First, a London snippet I forgot to mention: While Bronnie and I were wandering around Hyde Park Corner we noticed that there were an awful lot of police vehicles parked all over the place. A bit later, as we crossed into Knightsbridge, we saw the police themselves - dozens of them hanging around in various places. So, I asked one of them what was going on. She gave me just a simple two word answer: Libyan Embassy. Sure enough, there was the Libyan flag on one of the buildings. Directly across the road were a few tents and the rebel Libyan flag. Nothing seemed to be happening though.
Anyway.... I spent the last week in Cornwall, the south-west corner of England. The pointy bit. Beautiful part of the country too. I stayed in Carlyon Bay, just out of St Austell on the south coast, and reasonably central for the whole county. The sun was out for the whole week and it even got quite warm, up to the low 20sC. Haha, the locals were all wilting.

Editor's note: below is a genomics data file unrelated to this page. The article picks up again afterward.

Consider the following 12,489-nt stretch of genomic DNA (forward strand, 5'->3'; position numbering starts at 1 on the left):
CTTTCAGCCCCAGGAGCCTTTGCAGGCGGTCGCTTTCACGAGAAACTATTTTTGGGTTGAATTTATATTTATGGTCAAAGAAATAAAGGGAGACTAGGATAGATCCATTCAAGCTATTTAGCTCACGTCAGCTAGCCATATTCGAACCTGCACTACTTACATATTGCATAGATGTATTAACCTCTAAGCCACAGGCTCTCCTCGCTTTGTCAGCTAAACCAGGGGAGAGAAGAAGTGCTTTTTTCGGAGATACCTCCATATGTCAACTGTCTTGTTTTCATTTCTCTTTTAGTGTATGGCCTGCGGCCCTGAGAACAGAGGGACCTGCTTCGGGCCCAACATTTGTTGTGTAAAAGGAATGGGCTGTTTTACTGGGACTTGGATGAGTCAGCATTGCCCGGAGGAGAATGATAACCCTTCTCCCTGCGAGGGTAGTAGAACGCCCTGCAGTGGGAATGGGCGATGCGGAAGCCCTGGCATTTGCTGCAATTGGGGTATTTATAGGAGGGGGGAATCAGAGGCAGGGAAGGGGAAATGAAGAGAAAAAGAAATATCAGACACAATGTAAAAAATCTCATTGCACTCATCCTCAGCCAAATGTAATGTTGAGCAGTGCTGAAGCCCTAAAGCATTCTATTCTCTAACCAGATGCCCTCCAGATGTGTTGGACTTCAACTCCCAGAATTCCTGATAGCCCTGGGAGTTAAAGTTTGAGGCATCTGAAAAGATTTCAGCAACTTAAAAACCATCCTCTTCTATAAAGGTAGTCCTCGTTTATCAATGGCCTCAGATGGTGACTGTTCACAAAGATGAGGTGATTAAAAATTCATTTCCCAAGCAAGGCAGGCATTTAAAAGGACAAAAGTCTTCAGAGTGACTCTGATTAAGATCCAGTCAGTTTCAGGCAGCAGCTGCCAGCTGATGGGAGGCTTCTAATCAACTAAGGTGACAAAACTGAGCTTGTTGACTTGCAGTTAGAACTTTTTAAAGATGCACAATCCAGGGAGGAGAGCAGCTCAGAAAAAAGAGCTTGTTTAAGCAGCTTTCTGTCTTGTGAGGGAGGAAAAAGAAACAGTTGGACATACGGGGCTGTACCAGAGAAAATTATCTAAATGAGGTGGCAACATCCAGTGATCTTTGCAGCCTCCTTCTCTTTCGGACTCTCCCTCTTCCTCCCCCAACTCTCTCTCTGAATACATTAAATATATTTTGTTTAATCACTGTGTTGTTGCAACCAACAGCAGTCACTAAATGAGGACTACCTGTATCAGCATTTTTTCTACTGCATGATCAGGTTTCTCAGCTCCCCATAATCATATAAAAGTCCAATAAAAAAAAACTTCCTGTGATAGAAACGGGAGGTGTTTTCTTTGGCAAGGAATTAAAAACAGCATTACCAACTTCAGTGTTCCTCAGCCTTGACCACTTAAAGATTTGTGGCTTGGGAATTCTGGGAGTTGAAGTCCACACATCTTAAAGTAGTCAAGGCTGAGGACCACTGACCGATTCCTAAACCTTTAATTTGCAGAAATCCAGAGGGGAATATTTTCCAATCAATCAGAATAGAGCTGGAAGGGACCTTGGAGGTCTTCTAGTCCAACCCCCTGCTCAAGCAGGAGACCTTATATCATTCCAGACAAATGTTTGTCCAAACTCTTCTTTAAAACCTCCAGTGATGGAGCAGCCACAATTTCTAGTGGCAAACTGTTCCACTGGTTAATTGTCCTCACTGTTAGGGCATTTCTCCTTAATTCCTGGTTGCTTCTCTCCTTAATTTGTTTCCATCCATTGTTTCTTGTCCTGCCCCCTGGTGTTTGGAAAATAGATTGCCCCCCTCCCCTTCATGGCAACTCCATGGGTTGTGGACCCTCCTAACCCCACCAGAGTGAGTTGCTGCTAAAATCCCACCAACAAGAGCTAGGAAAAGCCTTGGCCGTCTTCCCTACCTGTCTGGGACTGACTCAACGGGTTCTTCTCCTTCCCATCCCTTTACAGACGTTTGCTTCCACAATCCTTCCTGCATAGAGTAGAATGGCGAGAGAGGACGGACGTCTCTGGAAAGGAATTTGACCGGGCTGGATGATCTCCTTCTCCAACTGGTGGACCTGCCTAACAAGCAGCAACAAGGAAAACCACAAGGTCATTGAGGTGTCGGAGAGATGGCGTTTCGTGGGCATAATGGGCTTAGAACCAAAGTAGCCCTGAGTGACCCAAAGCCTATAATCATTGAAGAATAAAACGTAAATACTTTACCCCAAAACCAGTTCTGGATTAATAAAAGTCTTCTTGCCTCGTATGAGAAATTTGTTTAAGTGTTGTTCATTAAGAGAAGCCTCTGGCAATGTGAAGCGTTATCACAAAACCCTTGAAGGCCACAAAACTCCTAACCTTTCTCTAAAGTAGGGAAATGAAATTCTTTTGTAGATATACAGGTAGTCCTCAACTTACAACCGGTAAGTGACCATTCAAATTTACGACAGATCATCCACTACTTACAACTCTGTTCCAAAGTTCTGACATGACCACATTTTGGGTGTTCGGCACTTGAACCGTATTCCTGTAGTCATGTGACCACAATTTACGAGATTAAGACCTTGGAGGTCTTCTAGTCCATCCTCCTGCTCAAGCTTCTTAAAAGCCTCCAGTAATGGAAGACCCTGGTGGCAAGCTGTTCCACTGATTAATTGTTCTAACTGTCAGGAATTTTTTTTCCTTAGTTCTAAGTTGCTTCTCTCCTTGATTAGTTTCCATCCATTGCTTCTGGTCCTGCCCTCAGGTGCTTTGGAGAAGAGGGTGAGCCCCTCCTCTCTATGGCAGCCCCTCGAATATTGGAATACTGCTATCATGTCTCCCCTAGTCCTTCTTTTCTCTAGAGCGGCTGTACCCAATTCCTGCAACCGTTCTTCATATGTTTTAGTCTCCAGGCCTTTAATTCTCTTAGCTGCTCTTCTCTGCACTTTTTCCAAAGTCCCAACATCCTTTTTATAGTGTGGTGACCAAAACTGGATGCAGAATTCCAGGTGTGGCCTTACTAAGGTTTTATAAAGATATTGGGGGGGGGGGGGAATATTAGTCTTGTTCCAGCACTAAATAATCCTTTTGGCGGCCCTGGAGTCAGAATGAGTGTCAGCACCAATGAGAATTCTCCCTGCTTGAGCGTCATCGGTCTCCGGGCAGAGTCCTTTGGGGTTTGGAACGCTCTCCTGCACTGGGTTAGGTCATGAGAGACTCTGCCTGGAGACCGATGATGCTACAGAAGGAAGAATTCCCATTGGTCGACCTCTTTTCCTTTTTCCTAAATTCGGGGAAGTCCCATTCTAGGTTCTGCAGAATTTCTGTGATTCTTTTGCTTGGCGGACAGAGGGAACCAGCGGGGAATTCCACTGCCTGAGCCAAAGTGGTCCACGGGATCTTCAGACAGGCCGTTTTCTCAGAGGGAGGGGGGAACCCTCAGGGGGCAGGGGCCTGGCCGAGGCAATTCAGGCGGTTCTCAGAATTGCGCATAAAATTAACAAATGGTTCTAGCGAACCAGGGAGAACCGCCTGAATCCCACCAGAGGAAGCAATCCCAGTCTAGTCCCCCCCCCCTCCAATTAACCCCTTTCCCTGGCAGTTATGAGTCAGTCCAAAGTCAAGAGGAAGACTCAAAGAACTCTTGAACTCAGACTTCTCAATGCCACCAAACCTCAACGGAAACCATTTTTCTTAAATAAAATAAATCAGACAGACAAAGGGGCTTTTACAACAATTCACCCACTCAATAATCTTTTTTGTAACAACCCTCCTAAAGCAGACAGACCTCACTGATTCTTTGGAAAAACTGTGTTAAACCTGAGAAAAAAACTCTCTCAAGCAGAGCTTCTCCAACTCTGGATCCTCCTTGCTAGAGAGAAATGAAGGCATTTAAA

The south coast of Cornwall is on the English Channel, the north coast is on the Atlantic Ocean.
I visited a few places but it'd take a lot longer than a week to investigate all that Cornwall has to offer. St Austell is just a town but there are some lovely coves and beaches scattered along its coast. Charlestown is a cute harbour and village just around the corner. There were a couple of tall ships being worked on and there's also a shipwreck and diving museum. There's some interesting stuff in there: relics from the Titanic and the Mary Rose as well as hundreds of other objects from the many, many ships that have foundered off the Cornish coast over the centuries. It's certainly not a forgiving coastline!
Penzance and St Ives are two towns I remember from my childhood. I'm not sure if we went to both places (they're not that far apart) but I remember the wind and the ice cream. Both are still there. I tried ice cream in a few places and it varies a lot. The "made on the premises" stuff is by far the best.
Not far from Penzance is St Michael's Mount: an old abbey on a hill that is now separated from the mainland by the sea.